As you might imagine, losing a parent at 15 has major ramifications, especially when it’s your mother. All the things a mother teaches during your teen years; manners, how to dress, how to deal with girls and all the other things all go out the window.
Add to that a father who is working during the day and mourning at night; with a 17-year-old, a 15-year-old, and two little ones ages 6 and 3; well you can probably see where I’m going with this.
I’ll be merciful here and not talk about my brothers, let them start their own blog. I will say that none of us would have won any awards for innocence. Jail time maybe, but not innocence.
Personally, I started drinking when I was 16; Colt 45 was my beverage of choice initially. Later I would try hard liquor, whiskey, vodka and gin, and of course all the so-called kiddie drinks like sloe gin, flavored vodka and the like. I was already smoking for a year before I started to drink, so you can see why I am tethered to oxygen tubes.
School to me was a social club. I went to see my friends and have fun and my grades reflected it. Virtually all of my teachers said that if I would apply my self, I could be at least a B average student. My problem was I just didn’t care.
I graduated in the bottom third of my class and was just glad to be done. I knew I wasn’t going to college, but I had an urge to be in theater. I had done four plays in high school and really enjoyed it. So I moved to Minneapolis with the idea of becoming an actor. That’s when reality set in.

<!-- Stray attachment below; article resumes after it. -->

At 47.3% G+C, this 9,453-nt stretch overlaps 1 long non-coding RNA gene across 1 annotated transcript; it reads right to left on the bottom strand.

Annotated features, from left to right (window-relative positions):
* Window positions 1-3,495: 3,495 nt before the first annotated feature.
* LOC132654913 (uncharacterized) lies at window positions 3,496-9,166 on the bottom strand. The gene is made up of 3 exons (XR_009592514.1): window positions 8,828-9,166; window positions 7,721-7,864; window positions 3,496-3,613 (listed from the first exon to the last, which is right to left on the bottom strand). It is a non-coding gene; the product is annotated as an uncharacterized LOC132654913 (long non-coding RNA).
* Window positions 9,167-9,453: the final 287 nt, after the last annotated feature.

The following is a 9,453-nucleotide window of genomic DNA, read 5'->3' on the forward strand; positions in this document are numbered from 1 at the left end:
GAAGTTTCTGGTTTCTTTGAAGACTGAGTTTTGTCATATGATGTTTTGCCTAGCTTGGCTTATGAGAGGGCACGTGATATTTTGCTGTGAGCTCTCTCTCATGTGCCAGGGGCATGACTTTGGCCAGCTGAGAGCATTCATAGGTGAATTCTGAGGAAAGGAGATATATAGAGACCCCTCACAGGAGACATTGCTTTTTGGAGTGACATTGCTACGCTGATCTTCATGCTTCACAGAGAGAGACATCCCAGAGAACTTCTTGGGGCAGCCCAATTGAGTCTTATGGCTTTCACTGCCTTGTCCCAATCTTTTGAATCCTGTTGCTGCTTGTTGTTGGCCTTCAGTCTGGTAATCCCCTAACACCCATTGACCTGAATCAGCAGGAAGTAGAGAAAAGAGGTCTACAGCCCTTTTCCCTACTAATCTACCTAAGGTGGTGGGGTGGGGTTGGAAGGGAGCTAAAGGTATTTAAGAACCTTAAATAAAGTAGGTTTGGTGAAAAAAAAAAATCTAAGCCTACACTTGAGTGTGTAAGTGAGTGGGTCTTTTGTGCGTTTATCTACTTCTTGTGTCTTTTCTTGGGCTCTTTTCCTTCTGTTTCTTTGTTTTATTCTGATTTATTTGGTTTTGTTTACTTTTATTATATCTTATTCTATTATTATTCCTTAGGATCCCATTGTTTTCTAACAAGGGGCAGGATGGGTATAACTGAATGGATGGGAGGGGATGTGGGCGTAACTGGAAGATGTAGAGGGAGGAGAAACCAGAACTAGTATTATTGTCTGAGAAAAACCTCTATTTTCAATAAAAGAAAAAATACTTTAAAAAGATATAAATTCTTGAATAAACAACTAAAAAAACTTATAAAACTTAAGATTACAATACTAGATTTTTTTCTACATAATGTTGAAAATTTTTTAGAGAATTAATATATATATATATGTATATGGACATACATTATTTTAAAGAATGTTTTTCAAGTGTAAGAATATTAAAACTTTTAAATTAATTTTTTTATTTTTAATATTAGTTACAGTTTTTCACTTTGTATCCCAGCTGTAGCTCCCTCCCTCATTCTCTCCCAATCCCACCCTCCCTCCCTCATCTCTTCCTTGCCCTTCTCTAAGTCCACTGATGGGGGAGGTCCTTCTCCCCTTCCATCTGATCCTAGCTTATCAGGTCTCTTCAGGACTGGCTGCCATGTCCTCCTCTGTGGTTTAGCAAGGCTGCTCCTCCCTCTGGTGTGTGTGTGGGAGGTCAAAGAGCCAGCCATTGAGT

First of all, you have to get a job to pay rent, buy food and the other necessities. When you are working you are not auditioning for parts; which ultimately means you aren’t acting. My job started at 5 am and went to 5 pm. I’d get home, get cleaned up and it was 7 pm. Too late to audition, too tired to care.
So, I moved back home and got a job for a few months. My dad, who was doing fine by this point, asked me what I was going to do with my life. I had no real plan and I told him so. He suggested I give it some thought. My problem was I goofed off in high school, so college was out; I had no skills to speak of, so nothing to offer an employer.
Then one day as I was walking home, I happened to pass the old Armory building. I noticed a sign for the Navy recruiters office, and as they say, “the rest is history.”
When I told my father I was shipping out for boot camp in three months, I think he was very proud of me, which is something I don’t think he had felt about me for some time.
Next time Turning 60 – The Navy Years